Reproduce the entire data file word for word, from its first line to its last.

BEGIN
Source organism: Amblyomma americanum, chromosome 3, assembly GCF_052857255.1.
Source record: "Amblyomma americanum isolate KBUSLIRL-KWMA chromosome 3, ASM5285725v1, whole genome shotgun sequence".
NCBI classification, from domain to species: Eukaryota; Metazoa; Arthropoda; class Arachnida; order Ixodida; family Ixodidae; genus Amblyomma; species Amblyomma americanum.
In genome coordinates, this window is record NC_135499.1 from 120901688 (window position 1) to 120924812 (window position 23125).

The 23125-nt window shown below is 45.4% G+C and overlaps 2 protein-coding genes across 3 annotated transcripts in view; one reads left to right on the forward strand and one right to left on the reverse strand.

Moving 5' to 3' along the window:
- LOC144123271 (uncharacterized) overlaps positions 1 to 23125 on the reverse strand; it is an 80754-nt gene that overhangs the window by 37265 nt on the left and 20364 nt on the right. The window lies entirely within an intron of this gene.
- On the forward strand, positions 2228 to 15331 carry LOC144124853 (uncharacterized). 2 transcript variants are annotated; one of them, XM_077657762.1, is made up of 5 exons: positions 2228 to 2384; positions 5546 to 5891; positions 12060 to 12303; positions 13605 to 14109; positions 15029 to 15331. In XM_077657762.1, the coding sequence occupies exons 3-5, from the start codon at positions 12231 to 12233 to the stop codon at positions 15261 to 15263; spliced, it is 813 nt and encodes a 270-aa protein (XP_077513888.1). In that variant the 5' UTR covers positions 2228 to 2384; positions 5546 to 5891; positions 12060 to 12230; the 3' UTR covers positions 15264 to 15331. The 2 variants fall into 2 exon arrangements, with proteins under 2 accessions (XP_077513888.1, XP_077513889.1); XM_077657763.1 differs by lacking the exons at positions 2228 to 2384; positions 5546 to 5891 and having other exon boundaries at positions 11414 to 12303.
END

Source organism: Amblyomma americanum, chromosome 3, assembly GCF_052857255.1.
Source record: "Amblyomma americanum isolate KBUSLIRL-KWMA chromosome 3, ASM5285725v1, whole genome shotgun sequence".
NCBI classification, from domain to species: Eukaryota; Metazoa; Arthropoda; class Arachnida; order Ixodida; family Ixodidae; genus Amblyomma; species Amblyomma americanum.
In genome coordinates, this window is record NC_135499.1 from 120901688 (window position 1) to 120924812 (window position 23125).

The 23125-nt window shown below is 45.4% G+C and overlaps 2 protein-coding genes across 3 annotated transcripts in view; one reads left to right on the forward strand and one right to left on the reverse strand.

Moving 5' to 3' along the window:
- LOC144123271 (uncharacterized) overlaps positions 1 to 23125 on the reverse strand; it is an 80754-nt gene that overhangs the window by 37265 nt on the left and 20364 nt on the right. The window lies entirely within an intron of this gene.
- On the forward strand, positions 2228 to 15331 carry LOC144124853 (uncharacterized). 2 transcript variants are annotated; one of them, XM_077657762.1, is made up of 5 exons: positions 2228 to 2384; positions 5546 to 5891; positions 12060 to 12303; positions 13605 to 14109; positions 15029 to 15331. In XM_077657762.1, the coding sequence occupies exons 3-5, from the start codon at positions 12231 to 12233 to the stop codon at positions 15261 to 15263; spliced, it is 813 nt and encodes a 270-aa protein (XP_077513888.1). In that variant the 5' UTR covers positions 2228 to 2384; positions 5546 to 5891; positions 12060 to 12230; the 3' UTR covers positions 15264 to 15331. The 2 variants fall into 2 exon arrangements, with proteins under 2 accessions (XP_077513888.1, XP_077513889.1); XM_077657763.1 differs by lacking the exons at positions 2228 to 2384; positions 5546 to 5891 and having other exon boundaries at positions 11414 to 12303.